Sunday, February 17, 2013
Room 210 (Hynes Convention Center)
While a there is strong scientific consensus about need to achieve a substantial increase in food production and a large decrease in negative environmental impact, there is considerable disagreement about the appropriate form of agriculture to meet this challenge. Perspectives range from those who believe major changes are required in structure of existing cropping systems to those who feel improvement of existing systems is the way forward. “Changers” argue that current reliance on a handful of major crops and cropping systems is not sustainable due to lack of diversity and environmental damage resulting from large inputs of nutrients and energy from non-renewable fossil fuels. Changers often promote organic agriculture and local or regionally-focused production systems. “Improvement” backers believe continuous scientific innovations are up to the task by modification of existing systems. They do not believe alternative systems are productive enough without massive conversion of natural ecosystems to farmland and attendant negative environmental impact. Improvers emphasize major commodities, high yields with high efficiencies, and global trade. Although scientific controversy is healthy, the polar nature of this disagreement makes prevents effective prioritization of research and policy development for global food security. It was a strong global consensus about magnitude and urgency of impending food shortages that was the galvanizing force of the green revolution. How do we bring these polar perspectives closer together?
Reducing polarity depends on achieving greater consensus about biophysical dimensions of the food security challenge. What is the magnitude of food production increase required? How much food can be produced on existing farmland? How much land and water are available to support sustainable production? Although many studies have addressed these issues, there are large differences in results and little effort to understand reasons for them. For example, a new initiative seeks to estimate food production capacity, and the gap between current farm yields and potential yields, on every hectare of existing farmland (www.yieldgap.org).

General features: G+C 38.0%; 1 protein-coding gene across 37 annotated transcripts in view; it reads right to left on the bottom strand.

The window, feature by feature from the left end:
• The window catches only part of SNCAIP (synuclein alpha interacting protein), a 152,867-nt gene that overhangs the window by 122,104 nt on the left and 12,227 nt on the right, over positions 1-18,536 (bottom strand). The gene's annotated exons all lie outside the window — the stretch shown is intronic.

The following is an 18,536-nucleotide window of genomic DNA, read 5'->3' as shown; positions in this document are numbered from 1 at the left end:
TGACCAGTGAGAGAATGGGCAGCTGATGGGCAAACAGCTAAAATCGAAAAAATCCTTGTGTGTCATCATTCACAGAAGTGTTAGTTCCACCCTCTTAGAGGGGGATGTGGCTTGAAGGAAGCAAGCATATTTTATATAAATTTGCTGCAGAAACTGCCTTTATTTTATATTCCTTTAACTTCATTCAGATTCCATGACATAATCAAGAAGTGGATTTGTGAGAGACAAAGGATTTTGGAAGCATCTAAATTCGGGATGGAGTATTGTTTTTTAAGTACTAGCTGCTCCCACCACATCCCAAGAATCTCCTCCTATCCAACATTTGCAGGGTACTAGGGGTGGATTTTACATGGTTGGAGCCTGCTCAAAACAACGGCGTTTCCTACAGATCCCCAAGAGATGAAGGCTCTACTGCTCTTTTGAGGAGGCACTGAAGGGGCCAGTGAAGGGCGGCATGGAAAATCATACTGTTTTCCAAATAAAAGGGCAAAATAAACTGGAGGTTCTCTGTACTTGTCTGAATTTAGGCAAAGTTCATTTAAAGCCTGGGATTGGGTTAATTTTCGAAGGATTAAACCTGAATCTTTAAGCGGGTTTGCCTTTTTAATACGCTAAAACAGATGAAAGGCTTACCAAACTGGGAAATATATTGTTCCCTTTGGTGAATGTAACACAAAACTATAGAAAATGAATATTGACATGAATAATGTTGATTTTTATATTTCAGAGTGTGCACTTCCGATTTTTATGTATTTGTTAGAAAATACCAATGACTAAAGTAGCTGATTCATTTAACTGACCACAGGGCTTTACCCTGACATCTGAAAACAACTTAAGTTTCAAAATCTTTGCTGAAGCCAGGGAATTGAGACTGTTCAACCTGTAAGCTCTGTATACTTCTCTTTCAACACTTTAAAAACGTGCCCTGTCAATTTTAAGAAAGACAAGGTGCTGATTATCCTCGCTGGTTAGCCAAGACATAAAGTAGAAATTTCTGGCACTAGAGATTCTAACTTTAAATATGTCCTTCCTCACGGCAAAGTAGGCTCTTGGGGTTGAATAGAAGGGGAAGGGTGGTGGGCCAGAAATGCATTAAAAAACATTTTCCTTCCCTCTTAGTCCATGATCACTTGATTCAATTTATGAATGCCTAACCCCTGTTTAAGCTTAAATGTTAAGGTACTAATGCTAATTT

Performance metrics are also needed to evaluate capacity of different cropping systems to meet demand with available resources. Net energy yield, nutrient-use efficiency, and water productivity are important metrics, among others, and there is need for robust, low cost methods to estimate them. It should be possible to track performance of every hectare of existing crop land. Such benchmarking would more efficiently identify production practices that contribute to increased yields and environmental goals concurrently, and to match the most effective practices to specific soil and climate regimes where they work best.
Identifying the most appropriate crops and cropping systems for future food security will be difficult without agreement on biophysical dimensions of the food security challenge and robust biophysical performance metrics.